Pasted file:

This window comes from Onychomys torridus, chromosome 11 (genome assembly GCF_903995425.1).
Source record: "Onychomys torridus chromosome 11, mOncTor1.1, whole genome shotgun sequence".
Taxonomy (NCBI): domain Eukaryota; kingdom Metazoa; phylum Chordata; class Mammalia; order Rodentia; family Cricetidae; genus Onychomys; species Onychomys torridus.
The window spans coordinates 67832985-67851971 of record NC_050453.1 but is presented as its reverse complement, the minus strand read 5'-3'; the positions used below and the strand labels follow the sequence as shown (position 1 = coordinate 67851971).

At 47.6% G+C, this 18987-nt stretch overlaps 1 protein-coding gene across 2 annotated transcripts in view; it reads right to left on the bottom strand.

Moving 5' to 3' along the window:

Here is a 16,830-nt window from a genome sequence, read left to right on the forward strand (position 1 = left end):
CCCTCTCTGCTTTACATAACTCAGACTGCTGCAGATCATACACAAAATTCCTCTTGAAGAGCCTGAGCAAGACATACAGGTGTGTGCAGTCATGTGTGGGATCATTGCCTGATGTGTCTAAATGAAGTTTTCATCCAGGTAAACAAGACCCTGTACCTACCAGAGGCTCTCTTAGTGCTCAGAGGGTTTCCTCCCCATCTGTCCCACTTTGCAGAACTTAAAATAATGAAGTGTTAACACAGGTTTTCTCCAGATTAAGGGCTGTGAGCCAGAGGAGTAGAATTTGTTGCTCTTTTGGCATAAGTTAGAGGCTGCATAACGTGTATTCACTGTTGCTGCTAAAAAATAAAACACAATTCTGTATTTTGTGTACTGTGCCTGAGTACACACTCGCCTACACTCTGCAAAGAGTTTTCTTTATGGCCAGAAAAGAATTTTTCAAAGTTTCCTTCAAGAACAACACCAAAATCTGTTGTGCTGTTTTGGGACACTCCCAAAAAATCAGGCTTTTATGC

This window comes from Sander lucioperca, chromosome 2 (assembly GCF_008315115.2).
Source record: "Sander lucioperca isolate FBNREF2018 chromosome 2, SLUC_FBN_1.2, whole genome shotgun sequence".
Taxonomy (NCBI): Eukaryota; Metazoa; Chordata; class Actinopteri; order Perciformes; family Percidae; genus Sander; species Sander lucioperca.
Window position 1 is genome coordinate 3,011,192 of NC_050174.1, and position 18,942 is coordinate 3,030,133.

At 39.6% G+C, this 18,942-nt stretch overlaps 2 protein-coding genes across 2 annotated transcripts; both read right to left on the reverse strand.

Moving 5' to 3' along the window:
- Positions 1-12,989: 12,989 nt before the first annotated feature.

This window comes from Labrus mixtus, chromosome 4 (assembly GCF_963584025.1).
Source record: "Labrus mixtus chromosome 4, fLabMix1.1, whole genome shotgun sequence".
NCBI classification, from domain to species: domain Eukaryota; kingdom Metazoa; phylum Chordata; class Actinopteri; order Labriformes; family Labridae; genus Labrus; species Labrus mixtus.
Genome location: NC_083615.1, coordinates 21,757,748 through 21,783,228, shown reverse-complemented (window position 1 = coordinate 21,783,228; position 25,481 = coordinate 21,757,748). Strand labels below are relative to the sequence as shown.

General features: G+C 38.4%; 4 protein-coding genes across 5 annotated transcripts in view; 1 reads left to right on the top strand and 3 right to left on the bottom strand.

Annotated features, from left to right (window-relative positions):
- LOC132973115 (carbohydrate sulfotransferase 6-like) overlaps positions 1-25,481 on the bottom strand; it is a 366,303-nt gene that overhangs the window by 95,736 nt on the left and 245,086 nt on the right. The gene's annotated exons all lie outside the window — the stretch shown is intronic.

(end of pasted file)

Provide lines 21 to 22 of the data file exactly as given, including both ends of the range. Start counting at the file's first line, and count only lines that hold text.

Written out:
Annotated features, from left to right (window-relative positions):
- LOC132973115 (carbohydrate sulfotransferase 6-like) overlaps positions 1-25,481 on the bottom strand; it is a 366,303-nt gene that overhangs the window by 95,736 nt on the left and 245,086 nt on the right. The gene's annotated exons all lie outside the window — the stretch shown is intronic.